More than 100,000 Ulster Presbyterians of Scottish origin migrated to the American colonies in the six decades prior to the American Revolution, the largest movement of any group from the British Isles to British North America in the eighteenth century. Drawing on a vast store of archival materials, The People with No Name is the first book to tell this fascinating story in its full, transatlantic context. It explores how these people–whom one visitor to their Pennsylvania enclaves referred to as ”a spurious race of mortals known by the appellation Scotch-Irish”–drew upon both Old and New World experiences to adapt to staggering religious, economic, and cultural change. In remarkably crisp, lucid prose, Patrick Griffin uncovers the ways in which migrants from Ulster–and thousands like them–forged new identities and how they conceived the wider transatlantic community. The book moves from a vivid depiction of Ulster and its Presbyterian community in and after the Glorious Revolution to a brilliant account of religion and identity in early modern Ireland. Griffin then deftly weaves together religion and economics in the origins of the transatlantic migration, and examines how this traumatic and enlivening experience shaped patterns of settlement and adaptation in colonial America. In the American side of his story, he breaks new critical ground for our understanding of colonial identity formation and of the place of the frontier in a larger empire. The People with No Name will be indispensable reading for anyone interested in transatlantic history, American Colonial history, and the history of Irish and British migration.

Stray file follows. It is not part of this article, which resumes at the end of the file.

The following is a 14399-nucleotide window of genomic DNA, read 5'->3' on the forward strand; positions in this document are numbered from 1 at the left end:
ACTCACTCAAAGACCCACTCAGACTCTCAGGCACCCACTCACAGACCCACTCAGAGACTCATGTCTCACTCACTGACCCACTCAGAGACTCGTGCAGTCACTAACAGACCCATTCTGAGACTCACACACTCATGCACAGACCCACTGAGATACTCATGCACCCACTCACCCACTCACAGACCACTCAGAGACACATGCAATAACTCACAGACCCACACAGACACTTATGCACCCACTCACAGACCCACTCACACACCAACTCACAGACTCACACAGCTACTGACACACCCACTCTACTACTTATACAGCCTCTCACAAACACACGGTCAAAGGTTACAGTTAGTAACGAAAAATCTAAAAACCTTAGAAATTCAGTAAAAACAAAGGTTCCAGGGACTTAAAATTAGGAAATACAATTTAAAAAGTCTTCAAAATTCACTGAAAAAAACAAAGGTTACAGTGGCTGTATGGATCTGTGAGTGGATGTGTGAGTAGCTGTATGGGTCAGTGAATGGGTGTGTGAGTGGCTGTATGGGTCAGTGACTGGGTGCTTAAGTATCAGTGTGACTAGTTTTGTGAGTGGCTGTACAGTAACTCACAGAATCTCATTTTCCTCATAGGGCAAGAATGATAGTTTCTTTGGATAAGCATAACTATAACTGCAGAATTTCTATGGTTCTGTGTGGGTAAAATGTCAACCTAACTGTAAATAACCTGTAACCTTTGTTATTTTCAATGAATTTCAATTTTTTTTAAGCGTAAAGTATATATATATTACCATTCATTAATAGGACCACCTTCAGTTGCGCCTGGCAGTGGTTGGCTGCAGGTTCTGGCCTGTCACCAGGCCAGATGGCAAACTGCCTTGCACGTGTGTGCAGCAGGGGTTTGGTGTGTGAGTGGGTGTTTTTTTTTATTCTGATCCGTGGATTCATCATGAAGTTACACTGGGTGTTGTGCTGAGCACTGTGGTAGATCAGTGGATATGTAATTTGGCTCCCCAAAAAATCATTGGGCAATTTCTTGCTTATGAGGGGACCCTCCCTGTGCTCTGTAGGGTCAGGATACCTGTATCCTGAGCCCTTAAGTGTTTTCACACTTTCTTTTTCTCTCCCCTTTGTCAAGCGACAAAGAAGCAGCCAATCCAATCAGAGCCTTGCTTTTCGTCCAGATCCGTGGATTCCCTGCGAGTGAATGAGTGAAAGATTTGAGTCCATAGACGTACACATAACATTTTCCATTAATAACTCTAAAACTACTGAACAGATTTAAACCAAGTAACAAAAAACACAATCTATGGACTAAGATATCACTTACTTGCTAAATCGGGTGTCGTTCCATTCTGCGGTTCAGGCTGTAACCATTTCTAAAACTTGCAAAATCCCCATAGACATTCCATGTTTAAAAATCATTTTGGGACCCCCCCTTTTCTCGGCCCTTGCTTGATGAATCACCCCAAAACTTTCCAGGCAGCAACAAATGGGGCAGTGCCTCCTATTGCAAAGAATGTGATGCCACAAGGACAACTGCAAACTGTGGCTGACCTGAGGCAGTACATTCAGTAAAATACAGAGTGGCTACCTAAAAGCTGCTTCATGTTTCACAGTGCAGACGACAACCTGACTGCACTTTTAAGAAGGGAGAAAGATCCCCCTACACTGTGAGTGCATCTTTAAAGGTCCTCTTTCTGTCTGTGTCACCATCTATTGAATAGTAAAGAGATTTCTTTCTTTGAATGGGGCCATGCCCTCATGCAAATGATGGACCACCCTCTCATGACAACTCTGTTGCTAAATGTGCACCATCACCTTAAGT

Among the ethnic groups which have been largely neglected by historians are the Ulster Scots, or Scotch-Irish, as they came to be called in America. Indeed, few works besides James G. Leyburn’s 1962 classic study, The Scotch-Irish: A Social History, have explored in depth their unique identity and assessed their valuable contributions to the formation of British North America. Griffin’s book explores how the Scotch-Irish identity was created from an active involvement in trans-Atlantic commerce and by several waves of immigration to the New World between the years 1718 and 1775. These migrations are noteworthy in that more than 100,000 men and women journeyed from their native Irish province of Ulster to forge new lives in the American colonies, largely motivated by fluctuations in the linen trade, religious persecution represented by the imposition of the Test Act, and schisms within their own churches. In fact, the Scotch-Irish represent the single largest movement of any group from the British Isles to North America during the eighteenth century.
The proportion was roughly four Scots to one Englishman. They largely displaced what Macaulay referred to as the “aboriginal Irish,” who were almost wholly Catholic. The Scots were Presbyterians and the English Anglicans with some dissenting creeds.
In order to clarify this paradox in the “Scotch-Irish” terminology, we shall have to go back to the old Whitehall Palace in London, on a day in September 1607, only four months after the English had planted the first permanent colony in America. King James I was disturbed by reports of further turbulence in his unruly Irish dominion. He decided to act on a proposal by Sir Arthur Chichester, Lord Deputy of Ireland, to repeople the island with Protestants.
That was the beginning of the Ulster Plantation. What then formed nine counties of Northern Ireland (now six counties) was actually re-peopled in the 17th century with Protestants from Northern England and the Lowlands of Scotland. The proportion was roughly four Scots to one Englishman.